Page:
It was during her years at  Univ. of  N.C.  that she meant John Edwards who would become her husband.  They were married July 30th, 1977.  Both John and Elizabeth practiced law.  He soon became a multi-millionaire from the malpractice cases that he won.  In the early years there were two children,  Wade and  Catherine.  In 1996,  Wade, age 16 was killed in a car crash just three weeks  after being honored at the White House by First Lady Hillary Rodham Clinton as  a finalist in the National Endowment for the Arts essay contest.

When Wade was killed,  both Elizabeth and John quit working.  For almost three years they lived in the fog of their grief.  I am not sure exactly what turned things around for them,  but they began their rebirth by creating a Wade Edwards Scholarship Endowment.  They became regulars at fertility clinics deciding that they wanted more children.  At the age of 48 Elizabeth gave birth to Emma Claire  and two years later to a boy named Jack.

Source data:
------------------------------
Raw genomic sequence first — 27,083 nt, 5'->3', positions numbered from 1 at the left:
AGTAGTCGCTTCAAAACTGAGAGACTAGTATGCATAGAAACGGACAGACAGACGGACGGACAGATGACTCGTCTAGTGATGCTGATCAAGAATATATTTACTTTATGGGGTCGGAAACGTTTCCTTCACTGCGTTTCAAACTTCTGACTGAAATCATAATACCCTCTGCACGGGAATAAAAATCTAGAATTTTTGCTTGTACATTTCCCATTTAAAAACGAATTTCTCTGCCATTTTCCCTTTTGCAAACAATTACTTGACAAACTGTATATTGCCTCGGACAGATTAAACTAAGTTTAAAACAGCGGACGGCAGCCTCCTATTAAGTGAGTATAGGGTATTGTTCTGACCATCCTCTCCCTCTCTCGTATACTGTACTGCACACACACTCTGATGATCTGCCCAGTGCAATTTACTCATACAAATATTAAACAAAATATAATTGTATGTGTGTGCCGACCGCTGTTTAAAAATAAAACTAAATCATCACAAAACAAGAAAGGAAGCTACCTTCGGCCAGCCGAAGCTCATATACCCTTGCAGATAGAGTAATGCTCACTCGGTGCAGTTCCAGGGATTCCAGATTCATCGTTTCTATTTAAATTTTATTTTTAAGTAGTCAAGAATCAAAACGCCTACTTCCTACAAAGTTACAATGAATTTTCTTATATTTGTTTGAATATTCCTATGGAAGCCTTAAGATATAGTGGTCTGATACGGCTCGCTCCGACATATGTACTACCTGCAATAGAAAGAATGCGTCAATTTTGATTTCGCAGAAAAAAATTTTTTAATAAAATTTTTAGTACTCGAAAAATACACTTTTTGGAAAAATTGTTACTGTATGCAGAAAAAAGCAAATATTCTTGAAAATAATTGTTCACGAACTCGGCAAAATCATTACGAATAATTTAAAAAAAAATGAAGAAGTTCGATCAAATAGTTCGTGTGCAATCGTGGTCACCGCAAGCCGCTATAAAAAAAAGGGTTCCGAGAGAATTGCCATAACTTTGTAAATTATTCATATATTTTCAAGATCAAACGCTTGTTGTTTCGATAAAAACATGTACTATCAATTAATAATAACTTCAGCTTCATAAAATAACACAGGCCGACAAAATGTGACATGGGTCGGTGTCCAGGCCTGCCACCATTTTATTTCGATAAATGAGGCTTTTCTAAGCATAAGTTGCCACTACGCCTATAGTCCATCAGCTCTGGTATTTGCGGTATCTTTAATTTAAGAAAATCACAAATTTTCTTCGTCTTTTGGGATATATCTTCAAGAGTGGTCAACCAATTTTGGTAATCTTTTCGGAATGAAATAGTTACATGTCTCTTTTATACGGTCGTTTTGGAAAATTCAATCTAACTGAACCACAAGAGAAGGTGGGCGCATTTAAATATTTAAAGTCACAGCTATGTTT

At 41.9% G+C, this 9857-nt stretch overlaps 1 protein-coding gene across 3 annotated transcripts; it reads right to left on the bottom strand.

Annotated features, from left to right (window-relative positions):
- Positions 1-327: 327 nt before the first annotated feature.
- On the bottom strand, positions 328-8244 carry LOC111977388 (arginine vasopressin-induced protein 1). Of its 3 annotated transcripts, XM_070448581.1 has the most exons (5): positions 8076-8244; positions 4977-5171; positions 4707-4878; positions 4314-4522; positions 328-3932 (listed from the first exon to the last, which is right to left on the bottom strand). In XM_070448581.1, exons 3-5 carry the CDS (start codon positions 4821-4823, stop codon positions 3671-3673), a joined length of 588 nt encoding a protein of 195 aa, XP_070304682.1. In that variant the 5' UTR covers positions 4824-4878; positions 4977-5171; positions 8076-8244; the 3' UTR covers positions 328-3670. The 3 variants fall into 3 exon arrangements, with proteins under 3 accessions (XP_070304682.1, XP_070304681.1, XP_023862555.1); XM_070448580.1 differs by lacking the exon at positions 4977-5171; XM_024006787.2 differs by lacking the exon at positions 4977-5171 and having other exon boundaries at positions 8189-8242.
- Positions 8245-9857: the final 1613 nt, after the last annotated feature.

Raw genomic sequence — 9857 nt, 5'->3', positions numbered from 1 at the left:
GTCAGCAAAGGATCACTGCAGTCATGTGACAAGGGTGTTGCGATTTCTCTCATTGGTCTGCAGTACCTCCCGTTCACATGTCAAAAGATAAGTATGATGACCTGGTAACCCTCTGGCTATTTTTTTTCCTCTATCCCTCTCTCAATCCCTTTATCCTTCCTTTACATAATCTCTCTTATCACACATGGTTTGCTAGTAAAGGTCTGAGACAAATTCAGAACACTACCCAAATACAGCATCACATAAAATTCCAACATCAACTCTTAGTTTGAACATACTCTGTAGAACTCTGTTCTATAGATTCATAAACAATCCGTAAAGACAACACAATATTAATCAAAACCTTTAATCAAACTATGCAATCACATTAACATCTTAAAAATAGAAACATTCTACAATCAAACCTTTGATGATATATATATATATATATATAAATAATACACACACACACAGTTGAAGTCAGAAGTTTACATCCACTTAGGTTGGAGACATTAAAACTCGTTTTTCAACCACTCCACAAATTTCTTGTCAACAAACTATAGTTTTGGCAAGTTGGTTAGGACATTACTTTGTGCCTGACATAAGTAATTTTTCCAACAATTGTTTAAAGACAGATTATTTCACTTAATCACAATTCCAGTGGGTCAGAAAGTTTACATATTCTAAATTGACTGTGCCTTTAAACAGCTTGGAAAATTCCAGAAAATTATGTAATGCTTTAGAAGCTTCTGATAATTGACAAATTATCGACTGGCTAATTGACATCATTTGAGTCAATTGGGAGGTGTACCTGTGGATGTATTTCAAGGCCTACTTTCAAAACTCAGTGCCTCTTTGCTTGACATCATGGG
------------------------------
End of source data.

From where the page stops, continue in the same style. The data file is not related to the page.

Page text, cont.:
On  the  same day  the Kerry/Edwards ticket conceded defeat in the presidential election of 2004,  Elizabeth was diagnosed with breast cancer.   She faced the battle with courage and concern for others. I can not say she lost the battle,  more like she was relieved of  duty. Always in the hands of God,  for the first time in too many years to bear,  she rests free from pain. Her rest is well earned.